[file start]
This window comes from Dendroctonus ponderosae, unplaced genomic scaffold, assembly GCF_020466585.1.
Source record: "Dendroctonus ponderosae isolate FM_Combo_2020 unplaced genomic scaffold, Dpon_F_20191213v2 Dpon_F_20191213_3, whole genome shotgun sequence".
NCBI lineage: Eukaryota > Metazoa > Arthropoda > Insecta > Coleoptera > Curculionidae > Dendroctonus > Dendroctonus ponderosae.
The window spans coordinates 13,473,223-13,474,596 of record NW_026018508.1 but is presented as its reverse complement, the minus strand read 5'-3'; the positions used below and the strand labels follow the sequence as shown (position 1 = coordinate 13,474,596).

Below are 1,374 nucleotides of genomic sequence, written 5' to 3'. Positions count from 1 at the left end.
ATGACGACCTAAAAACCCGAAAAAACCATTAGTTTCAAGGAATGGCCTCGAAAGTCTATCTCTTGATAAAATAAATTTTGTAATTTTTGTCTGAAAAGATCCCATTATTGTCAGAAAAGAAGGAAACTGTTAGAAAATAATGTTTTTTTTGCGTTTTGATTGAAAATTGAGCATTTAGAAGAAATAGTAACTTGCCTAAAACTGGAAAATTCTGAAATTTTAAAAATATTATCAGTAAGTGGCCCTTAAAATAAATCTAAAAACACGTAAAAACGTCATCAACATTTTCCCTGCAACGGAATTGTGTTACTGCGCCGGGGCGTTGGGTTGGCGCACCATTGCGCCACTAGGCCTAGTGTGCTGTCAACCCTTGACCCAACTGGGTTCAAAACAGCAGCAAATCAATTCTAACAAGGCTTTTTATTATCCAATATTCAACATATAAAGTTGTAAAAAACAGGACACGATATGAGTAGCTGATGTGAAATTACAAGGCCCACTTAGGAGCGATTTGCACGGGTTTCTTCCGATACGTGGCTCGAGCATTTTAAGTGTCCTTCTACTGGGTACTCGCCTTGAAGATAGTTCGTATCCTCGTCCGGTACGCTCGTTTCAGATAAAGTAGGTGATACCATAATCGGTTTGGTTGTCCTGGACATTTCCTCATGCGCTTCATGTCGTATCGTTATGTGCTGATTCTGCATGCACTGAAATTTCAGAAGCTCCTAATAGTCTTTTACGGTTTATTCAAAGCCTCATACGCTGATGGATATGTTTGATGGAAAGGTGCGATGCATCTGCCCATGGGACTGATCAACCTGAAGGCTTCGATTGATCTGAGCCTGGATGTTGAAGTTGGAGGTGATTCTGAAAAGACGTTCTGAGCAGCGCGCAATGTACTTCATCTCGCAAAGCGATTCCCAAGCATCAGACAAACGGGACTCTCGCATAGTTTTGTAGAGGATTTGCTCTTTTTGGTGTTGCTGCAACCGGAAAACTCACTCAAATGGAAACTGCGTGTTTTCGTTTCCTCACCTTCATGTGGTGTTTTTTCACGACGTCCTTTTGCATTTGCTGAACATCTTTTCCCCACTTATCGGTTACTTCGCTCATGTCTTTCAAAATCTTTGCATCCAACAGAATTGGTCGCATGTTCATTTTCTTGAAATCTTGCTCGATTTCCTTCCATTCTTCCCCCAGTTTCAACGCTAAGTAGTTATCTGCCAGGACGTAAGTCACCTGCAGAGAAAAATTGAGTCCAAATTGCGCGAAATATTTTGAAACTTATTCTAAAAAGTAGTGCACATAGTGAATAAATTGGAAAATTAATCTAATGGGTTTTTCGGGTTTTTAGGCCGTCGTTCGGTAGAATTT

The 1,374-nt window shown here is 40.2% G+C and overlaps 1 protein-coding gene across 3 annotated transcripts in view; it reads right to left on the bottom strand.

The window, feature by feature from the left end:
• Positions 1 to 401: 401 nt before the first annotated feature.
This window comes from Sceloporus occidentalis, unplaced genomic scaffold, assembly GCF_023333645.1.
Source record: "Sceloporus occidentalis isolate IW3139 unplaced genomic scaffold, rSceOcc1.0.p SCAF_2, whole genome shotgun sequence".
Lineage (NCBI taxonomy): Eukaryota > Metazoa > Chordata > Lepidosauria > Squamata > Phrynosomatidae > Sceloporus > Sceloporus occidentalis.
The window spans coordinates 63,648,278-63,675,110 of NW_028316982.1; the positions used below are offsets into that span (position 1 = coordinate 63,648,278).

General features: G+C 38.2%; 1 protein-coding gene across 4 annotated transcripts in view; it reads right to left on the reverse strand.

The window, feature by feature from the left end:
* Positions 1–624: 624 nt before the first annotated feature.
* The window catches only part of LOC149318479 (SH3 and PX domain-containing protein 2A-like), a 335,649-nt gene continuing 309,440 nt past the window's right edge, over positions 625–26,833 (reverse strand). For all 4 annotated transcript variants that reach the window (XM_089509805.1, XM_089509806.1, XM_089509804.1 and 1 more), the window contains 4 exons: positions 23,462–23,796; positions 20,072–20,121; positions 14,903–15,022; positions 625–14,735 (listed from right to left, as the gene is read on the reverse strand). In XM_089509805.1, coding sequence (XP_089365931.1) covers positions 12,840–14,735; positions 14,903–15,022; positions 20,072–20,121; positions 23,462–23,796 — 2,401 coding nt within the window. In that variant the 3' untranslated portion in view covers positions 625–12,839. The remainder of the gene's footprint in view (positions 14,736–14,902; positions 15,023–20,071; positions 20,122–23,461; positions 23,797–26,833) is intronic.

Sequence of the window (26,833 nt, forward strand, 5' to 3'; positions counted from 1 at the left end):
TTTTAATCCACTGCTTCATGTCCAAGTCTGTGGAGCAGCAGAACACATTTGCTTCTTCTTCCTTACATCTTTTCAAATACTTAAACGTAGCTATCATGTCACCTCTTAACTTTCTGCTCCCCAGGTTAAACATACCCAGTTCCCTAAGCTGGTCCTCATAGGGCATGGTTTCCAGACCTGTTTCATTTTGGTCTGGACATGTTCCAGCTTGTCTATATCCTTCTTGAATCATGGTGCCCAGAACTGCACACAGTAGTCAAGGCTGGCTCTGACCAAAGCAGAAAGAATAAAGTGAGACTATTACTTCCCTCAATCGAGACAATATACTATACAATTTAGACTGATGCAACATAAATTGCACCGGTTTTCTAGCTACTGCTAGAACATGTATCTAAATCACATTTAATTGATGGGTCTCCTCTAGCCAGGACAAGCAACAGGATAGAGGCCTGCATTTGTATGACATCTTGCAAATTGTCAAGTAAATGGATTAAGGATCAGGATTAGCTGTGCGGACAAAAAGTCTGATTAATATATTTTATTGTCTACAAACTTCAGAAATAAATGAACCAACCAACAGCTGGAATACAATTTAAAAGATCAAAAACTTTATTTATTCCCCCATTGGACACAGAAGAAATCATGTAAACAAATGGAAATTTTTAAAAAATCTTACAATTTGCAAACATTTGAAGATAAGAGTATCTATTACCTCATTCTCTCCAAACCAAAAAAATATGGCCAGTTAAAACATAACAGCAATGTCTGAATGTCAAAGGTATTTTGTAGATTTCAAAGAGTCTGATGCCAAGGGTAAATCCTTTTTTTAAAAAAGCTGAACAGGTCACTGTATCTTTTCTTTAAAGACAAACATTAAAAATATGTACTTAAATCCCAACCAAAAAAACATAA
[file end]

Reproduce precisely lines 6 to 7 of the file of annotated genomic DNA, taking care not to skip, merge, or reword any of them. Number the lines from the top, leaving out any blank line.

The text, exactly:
ATGACGACCTAAAAACCCGAAAAAACCATTAGTTTCAAGGAATGGCCTCGAAAGTCTATCTCTTGATAAAATAAATTTTGTAATTTTTGTCTGAAAAGATCCCATTATTGTCAGAAAAGAAGGAAACTGTTAGAAAATAATGTTTTTTTTGCGTTTTGATTGAAAATTGAGCATTTAGAAGAAATAGTAACTTGCCTAAAACTGGAAAATTCTGAAATTTTAAAAATATTATCAGTAAGTGGCCCTTAAAATAAATCTAAAAACACGTAAAAACGTCATCAACATTTTCCCTGCAACGGAATTGTGTTACTGCGCCGGGGCGTTGGGTTGGCGCACCATTGCGCCACTAGGCCTAGTGTGCTGTCAACCCTTGACCCAACTGGGTTCAAAACAGCAGCAAATCAATTCTAACAAGGCTTTTTATTATCCAATATTCAACATATAAAGTTGTAAAAAACAGGACACGATATGAGTAGCTGATGTGAAATTACAAGGCCCACTTAGGAGCGATTTGCACGGGTTTCTTCCGATACGTGGCTCGAGCATTTTAAGTGTCCTTCTACTGGGTACTCGCCTTGAAGATAGTTCGTATCCTCGTCCGGTACGCTCGTTTCAGATAAAGTAGGTGATACCATAATCGGTTTGGTTGTCCTGGACATTTCCTCATGCGCTTCATGTCGTATCGTTATGTGCTGATTCTGCATGCACTGAAATTTCAGAAGCTCCTAATAGTCTTTTACGGTTTATTCAAAGCCTCATACGCTGATGGATATGTTTGATGGAAAGGTGCGATGCATCTGCCCATGGGACTGATCAACCTGAAGGCTTCGATTGATCTGAGCCTGGATGTTGAAGTTGGAGGTGATTCTGAAAAGACGTTCTGAGCAGCGCGCAATGTACTTCATCTCGCAAAGCGATTCCCAAGCATCAGACAAACGGGACTCTCGCATAGTTTTGTAGAGGATTTGCTCTTTTTGGTGTTGCTGCAACCGGAAAACTCACTCAAATGGAAACTGCGTGTTTTCGTTTCCTCACCTTCATGTGGTGTTTTTTCACGACGTCCTTTTGCATTTGCTGAACATCTTTTCCCCACTTATCGGTTACTTCGCTCATGTCTTTCAAAATCTTTGCATCCAACAGAATTGGTCGCATGTTCATTTTCTTGAAATCTTGCTCGATTTCCTTCCATTCTTCCCCCAGTTTCAACGCTAAGTAGTTATCTGCCAGGACGTAAGTCACCTGCAGAGAAAAATTGAGTCCAAATTGCGCGAAATATTTTGAAACTTATTCTAAAAAGTAGTGCACATAGTGAATAAATTGGAAAATTAATCTAATGGGTTTTTCGGGTTTTTAGGCCGTCGTTCGGTAGAATTT

The 1,374-nt window shown here is 40.2% G+C and overlaps 1 protein-coding gene across 3 annotated transcripts in view; it reads right to left on the bottom strand.